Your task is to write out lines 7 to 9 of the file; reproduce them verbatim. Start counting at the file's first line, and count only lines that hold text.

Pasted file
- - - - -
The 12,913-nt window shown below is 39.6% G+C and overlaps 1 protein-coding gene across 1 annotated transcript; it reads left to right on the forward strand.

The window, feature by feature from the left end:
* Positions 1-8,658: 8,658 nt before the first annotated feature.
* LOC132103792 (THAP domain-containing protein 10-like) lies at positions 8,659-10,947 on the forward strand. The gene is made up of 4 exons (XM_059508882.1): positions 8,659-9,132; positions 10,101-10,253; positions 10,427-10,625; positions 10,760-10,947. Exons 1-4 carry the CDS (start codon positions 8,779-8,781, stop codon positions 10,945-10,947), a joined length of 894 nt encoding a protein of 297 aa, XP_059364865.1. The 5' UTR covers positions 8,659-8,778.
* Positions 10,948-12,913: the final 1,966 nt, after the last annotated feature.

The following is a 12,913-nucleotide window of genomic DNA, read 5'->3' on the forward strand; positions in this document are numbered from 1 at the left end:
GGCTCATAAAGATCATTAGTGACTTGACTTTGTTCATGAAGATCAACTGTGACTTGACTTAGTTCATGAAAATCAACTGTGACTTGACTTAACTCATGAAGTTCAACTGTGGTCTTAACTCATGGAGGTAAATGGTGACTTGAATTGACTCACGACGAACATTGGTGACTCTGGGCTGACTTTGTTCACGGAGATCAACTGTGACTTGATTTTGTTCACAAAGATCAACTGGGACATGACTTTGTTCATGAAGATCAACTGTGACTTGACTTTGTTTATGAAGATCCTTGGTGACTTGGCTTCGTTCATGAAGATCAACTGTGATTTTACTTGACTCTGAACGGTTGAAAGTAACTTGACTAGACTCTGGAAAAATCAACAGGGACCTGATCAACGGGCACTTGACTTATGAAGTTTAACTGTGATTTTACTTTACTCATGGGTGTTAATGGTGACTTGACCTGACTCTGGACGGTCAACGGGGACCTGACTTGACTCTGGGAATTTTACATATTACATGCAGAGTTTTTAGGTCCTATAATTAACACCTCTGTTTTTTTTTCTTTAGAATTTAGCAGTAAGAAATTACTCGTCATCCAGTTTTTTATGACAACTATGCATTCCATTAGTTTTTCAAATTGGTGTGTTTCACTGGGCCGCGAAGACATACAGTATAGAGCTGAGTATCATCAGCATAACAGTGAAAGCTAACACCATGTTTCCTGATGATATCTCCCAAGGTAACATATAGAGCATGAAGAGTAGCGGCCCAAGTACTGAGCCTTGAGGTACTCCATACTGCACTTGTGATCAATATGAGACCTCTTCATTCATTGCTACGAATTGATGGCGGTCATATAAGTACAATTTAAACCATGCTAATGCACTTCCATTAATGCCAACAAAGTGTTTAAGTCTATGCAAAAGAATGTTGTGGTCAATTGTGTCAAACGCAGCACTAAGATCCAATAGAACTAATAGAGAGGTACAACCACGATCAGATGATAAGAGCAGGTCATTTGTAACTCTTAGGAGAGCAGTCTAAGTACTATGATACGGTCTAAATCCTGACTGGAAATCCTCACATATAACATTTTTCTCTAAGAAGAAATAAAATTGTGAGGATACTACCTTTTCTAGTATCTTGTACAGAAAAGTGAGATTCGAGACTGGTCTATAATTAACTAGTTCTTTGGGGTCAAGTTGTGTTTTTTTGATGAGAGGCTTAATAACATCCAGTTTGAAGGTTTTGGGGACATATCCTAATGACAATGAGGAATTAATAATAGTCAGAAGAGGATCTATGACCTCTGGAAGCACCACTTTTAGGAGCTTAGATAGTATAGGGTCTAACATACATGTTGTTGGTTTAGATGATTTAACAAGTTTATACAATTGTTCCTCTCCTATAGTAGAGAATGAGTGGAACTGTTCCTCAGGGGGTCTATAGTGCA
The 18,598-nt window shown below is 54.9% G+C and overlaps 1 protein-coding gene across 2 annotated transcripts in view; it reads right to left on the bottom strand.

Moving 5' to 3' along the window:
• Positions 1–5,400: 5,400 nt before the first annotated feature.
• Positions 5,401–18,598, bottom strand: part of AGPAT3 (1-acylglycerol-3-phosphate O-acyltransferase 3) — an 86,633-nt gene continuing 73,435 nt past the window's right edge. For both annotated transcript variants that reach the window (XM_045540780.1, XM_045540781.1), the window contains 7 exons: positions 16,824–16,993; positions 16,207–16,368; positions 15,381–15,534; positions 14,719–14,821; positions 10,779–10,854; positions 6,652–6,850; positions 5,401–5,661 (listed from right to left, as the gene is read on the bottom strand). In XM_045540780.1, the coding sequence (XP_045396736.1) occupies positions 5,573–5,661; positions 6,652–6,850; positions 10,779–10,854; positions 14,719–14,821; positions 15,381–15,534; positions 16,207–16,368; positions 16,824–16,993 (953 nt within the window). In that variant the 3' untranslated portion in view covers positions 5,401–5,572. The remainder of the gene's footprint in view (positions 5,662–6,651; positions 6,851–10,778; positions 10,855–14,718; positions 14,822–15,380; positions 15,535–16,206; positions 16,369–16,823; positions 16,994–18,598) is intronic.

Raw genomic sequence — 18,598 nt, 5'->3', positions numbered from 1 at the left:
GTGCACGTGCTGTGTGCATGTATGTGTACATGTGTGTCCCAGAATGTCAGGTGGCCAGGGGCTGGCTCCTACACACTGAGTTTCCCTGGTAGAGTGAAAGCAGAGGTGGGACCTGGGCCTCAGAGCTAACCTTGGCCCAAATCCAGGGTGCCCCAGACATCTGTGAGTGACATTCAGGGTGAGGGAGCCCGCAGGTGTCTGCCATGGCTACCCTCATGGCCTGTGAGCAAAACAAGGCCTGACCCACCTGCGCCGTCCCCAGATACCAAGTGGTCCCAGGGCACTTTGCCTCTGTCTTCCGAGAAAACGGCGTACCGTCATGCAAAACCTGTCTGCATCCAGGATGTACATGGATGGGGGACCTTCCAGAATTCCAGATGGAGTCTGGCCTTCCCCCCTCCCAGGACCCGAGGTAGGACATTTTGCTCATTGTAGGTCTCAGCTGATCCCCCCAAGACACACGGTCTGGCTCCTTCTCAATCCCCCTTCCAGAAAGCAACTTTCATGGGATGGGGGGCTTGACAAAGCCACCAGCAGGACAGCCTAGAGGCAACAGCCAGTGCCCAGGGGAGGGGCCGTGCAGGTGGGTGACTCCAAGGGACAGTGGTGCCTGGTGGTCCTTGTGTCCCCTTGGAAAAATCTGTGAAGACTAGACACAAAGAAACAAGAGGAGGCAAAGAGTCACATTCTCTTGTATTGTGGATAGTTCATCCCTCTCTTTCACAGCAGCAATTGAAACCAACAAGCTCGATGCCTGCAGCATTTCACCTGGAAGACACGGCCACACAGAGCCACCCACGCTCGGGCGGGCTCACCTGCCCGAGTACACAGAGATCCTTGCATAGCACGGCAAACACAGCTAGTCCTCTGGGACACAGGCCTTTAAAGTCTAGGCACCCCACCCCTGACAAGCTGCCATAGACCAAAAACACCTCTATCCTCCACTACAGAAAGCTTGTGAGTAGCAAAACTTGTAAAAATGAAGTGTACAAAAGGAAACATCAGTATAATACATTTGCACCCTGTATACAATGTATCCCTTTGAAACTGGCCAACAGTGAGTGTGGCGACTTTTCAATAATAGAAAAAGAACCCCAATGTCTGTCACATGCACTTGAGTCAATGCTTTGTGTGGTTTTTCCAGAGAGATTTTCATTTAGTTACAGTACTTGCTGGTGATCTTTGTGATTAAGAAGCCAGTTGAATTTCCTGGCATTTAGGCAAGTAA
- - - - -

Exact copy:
GGCTCATAAAGATCATTAGTGACTTGACTTTGTTCATGAAGATCAACTGTGACTTGACTTAGTTCATGAAAATCAACTGTGACTTGACTTAACTCATGAAGTTCAACTGTGGTCTTAACTCATGGAGGTAAATGGTGACTTGAATTGACTCACGACGAACATTGGTGACTCTGGGCTGACTTTGTTCACGGAGATCAACTGTGACTTGATTTTGTTCACAAAGATCAACTGGGACATGACTTTGTTCATGAAGATCAACTGTGACTTGACTTTGTTTATGAAGATCCTTGGTGACTTGGCTTCGTTCATGAAGATCAACTGTGATTTTACTTGACTCTGAACGGTTGAAAGTAACTTGACTAGACTCTGGAAAAATCAACAGGGACCTGATCAACGGGCACTTGACTTATGAAGTTTAACTGTGATTTTACTTTACTCATGGGTGTTAATGGTGACTTGACCTGACTCTGGACGGTCAACGGGGACCTGACTTGACTCTGGGAATTTTACATATTACATGCAGAGTTTTTAGGTCCTATAATTAACACCTCTGTTTTTTTTTCTTTAGAATTTAGCAGTAAGAAATTACTCGTCATCCAGTTTTTTATGACAACTATGCATTCCATTAGTTTTTCAAATTGGTGTGTTTCACTGGGCCGCGAAGACATACAGTATAGAGCTGAGTATCATCAGCATAACAGTGAAAGCTAACACCATGTTTCCTGATGATATCTCCCAAGGTAACATATAGAGCATGAAGAGTAGCGGCCCAAGTACTGAGCCTTGAGGTACTCCATACTGCACTTGTGATCAATATGAGACCTCTTCATTCATTGCTACGAATTGATGGCGGTCATATAAGTACAATTTAAACCATGCTAATGCACTTCCATTAATGCCAACAAAGTGTTTAAGTCTATGCAAAAGAATGTTGTGGTCAATTGTGTCAAACGCAGCACTAAGATCCAATAGAACTAATAGAGAGGTACAACCACGATCAGATGATAAGAGCAGGTCATTTGTAACTCTTAGGAGAGCAGTCTAAGTACTATGATACGGTCTAAATCCTGACTGGAAATCCTCACATATAACATTTTTCTCTAAGAAGAAATAAAATTGTGAGGATACTACCTTTTCTAGTATCTTGTACAGAAAAGTGAGATTCGAGACTGGTCTATAATTAACTAGTTCTTTGGGGTCAAGTTGTGTTTTTTTGATGAGAGGCTTAATAACATCCAGTTTGAAGGTTTTGGGGACATATCCTAATGACAATGAGGAATTAATAATAGTCAGAAGAGGATCTATGACCTCTGGAAGCACCACTTTTAGGAGCTTAGATAGTATAGGGTCTAACATACATGTTGTTGGTTTAGATGATTTAACAAGTTTATACAATTGTTCCTCTCCTATAGTAGAGAATGAGTGGAACTGTTCCTCAGGGGGTCTATAGTGCA
The 18,598-nt window shown below is 54.9% G+C and overlaps 1 protein-coding gene across 2 annotated transcripts in view; it reads right to left on the bottom strand.

Moving 5' to 3' along the window: